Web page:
The Barbican is hot tonight. The apparent lack of air con and a sense of pre-gig anticipation mean that when Beth Hart hits her stride the venue has an old fashioned clubby vibe.
An expansive black back-drop, flickering candles on top of the amps, and great sight lines help to create a welcome sense of intimacy between performer and audience. It’s an atmosphere well suited to Beth Hart’s material and she quickly makes a connection with the capacity crowd.
Tonight she gloriously reconfirms the purchase of her songs. Sure she’s got an incredible voice and an emotive vibrato which reaches for the polar opposites of power and fragility, but it’s her confident confessional lyrics that allows her to push herself to the limit.
Unlike most of her contemporaries she unflinchingly gives so much of herself, safe in the knowledge that she’s got both the vocal range and lyrical weight to back it up and commune with her enthusiastic audience.
What sets her apart from her contemporaries is her ability to channel her turbulent past into memorable songs and give deeply personal lyrics a universal feel that transforms her adversarial past into positive self empowerment.
Both the opening ode to her mum ’Mama This One’s For You’ and the later search for reconciliation with her dad on ‘Tell Her You Belong To Me’ feel like a cathartic release in a perfectly paced set that emphasizes the positives.
The contrast between her chic black dress and a right arm full of tattoos signifies a singer with a colourful past who reveals the highs and lows of her journey in confessional story telling mode.
To that end, she tops and tails the show on her own. She rocks out and gets soulful and playful by turns – revelling in the call and response profanity of ‘Trouble (Give Me My Money Back’) and a gutsy ‘Nutbush City Limits’, before capturing the moment on a spell binding ‘St. Teresa’ and extending her vibrato on the equally magnificent ‘Mechanical Heart’.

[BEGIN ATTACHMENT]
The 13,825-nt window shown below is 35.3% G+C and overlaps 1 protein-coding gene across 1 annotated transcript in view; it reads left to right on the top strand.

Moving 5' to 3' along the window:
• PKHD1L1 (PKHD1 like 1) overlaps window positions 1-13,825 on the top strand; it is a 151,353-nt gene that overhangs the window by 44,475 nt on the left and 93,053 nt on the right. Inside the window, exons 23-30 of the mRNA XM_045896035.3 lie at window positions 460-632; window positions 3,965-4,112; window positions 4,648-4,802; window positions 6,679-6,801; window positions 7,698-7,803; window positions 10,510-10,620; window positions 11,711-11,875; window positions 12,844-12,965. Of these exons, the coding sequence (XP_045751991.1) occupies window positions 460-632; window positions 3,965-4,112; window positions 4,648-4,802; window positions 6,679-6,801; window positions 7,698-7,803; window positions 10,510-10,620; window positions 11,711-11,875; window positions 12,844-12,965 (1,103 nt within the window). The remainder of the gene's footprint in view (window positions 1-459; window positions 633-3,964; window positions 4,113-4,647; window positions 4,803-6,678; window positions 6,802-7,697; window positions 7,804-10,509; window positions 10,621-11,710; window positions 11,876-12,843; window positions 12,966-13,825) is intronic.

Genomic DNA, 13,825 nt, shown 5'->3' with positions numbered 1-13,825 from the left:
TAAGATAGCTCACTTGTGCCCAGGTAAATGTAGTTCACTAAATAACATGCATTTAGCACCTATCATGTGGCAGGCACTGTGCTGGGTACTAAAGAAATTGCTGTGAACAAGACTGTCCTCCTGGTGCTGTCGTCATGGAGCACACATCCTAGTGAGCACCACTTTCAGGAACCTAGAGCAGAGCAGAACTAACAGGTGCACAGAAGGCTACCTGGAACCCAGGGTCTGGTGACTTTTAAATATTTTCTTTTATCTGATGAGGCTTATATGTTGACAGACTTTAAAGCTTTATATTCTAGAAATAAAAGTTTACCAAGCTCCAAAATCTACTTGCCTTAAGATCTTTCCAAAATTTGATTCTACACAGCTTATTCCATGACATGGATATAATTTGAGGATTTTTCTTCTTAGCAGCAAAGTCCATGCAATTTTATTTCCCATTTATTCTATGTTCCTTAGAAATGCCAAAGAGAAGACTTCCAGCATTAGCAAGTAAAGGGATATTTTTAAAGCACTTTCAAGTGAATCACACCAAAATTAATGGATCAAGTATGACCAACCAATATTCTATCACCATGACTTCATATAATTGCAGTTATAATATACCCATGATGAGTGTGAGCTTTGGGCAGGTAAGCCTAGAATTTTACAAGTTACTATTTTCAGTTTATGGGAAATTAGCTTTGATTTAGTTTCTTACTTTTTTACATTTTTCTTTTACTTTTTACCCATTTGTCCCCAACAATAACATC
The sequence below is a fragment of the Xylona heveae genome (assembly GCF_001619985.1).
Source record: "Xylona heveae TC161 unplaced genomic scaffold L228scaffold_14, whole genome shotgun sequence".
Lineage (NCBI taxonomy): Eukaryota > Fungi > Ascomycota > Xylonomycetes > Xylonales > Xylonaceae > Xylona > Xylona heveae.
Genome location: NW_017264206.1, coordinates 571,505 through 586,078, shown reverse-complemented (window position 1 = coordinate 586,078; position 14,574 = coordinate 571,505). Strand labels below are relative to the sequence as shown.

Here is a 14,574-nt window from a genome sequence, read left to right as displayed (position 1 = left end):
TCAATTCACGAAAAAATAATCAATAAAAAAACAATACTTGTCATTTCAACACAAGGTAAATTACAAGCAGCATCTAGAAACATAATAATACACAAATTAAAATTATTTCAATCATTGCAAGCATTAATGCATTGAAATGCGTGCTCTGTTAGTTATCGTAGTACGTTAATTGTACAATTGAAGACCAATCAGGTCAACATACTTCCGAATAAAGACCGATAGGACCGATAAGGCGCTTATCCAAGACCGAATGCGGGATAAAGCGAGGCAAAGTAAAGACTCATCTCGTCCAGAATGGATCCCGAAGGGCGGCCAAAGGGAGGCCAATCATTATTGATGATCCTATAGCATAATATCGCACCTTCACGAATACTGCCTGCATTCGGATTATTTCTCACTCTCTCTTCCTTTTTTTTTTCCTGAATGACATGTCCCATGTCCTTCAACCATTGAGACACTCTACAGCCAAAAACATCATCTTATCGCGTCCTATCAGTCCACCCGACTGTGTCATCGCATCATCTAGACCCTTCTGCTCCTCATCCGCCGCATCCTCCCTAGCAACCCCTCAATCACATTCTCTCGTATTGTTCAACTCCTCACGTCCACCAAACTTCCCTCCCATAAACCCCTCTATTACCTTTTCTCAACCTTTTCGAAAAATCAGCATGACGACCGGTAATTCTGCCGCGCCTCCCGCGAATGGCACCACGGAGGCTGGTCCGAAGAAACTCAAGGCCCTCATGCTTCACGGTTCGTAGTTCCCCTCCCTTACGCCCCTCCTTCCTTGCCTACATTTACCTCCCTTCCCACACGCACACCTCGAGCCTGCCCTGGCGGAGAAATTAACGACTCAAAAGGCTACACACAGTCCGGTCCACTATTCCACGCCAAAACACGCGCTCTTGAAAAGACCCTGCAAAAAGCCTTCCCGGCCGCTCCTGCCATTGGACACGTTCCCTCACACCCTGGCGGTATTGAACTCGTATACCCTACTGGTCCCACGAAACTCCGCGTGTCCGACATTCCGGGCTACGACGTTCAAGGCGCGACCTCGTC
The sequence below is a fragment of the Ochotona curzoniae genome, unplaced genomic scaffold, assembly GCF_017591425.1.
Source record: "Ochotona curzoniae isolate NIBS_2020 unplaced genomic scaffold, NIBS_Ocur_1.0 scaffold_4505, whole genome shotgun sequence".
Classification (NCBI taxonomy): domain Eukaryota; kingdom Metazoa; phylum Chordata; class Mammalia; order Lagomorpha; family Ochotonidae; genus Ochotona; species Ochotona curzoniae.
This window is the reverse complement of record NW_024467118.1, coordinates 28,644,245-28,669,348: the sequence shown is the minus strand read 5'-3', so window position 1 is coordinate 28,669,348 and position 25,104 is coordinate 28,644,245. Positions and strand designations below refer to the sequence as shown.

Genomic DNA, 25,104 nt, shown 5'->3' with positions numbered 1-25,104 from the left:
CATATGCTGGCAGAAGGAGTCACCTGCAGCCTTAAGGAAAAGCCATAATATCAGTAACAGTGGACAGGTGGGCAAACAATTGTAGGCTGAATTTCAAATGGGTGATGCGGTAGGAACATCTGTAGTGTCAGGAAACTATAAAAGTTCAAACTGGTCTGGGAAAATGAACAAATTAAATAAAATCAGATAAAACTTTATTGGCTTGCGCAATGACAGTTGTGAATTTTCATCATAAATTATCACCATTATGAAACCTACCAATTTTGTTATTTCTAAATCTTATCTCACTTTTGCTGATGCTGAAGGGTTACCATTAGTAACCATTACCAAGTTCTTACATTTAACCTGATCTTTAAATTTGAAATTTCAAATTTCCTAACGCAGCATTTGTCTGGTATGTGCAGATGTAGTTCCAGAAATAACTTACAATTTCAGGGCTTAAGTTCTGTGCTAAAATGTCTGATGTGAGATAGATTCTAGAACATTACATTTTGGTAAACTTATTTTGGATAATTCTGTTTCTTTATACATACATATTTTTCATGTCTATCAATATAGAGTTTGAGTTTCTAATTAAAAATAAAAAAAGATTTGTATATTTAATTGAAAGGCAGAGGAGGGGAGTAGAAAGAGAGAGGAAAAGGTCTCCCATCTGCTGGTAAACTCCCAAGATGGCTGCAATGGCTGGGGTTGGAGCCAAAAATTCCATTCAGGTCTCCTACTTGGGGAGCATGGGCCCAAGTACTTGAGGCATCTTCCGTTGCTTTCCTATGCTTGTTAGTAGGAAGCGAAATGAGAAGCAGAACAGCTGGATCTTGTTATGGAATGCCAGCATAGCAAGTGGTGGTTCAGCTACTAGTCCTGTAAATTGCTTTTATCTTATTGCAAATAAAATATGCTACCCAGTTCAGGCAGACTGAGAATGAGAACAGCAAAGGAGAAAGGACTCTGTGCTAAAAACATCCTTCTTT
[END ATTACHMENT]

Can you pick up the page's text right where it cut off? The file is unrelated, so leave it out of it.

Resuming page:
Her voice strikes the perfect balance between power and control as evidenced by the surprisingly restrained phrasing of ‘I’d Rather Go Blind’, which is the perfect example of the power of suggestion. When she does hit a soaring note to emphasize lyrical emotion, it’s in sharp contrast to the over extended guitar solo that threatens to dull the impact of her delivery.
Her road tested band enables her to respond to a request for Tom Waits’ ‘Chocolate Jesus’, which she delivers perfunctorily but with a smile, as if to suggest job done, now lets get back to the new album.
She’s equally happy playing flowing piano lines and letting her voice resonate round the hushed theatre on ‘My California’, as she stalking the stage in rock chick mode as her band stretches out.
In between moments of introspection and ebullience she connects through the emotional simplicity of ‘Might As Well Smile’, and gives the uplifting melody an extra push with a subtle vocal inflection.
‘Ugliest House On The Block’ is an unexpected delight, as she reflects on the bad times before embracing a sense of wonder when it all comes good, but adds the caveat that she now worries about keeping the mortgage payments going.
Beth Hart is at the top of her game. The new material fits perfectly, the older chestnuts sparkle, and she illuminates some well chosen covers with a mix of raunch, passion and simply the joy of singing. It doesn’t get much better than this.
Review by Pete Feenstra
Photos by John Bull Rockrpix Live Music Images
Gallery photos by Steve Goudie
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Power Plays w/c 14 October (Mon-Fri)
SANGUINE Ignite (Odyssey Music)
GOODBYE JUNE Switchblade Heart (Earache)
SAINTS OF SIN Nasty Love (indie)
SCARLET REBELS Heal (indie)
FLYING COLORS The Loss Inside (Mascot)
KEYWEST C’est La Vie (indie)
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09:00-12:00 DANGER ZONE Don’t Count On Heroes (Pride & Joy Music)
12:00-13:00 ECLIPSE Paradigm (Frontiers)
14:00-16:00 GALLAGHER & LYLE Live at De Montfort Hall, 1977 (The Store For Music)
Albums That Time Forgot (Mon-Fri)
ROBIN TROWER In The Line Of Fire (1990)
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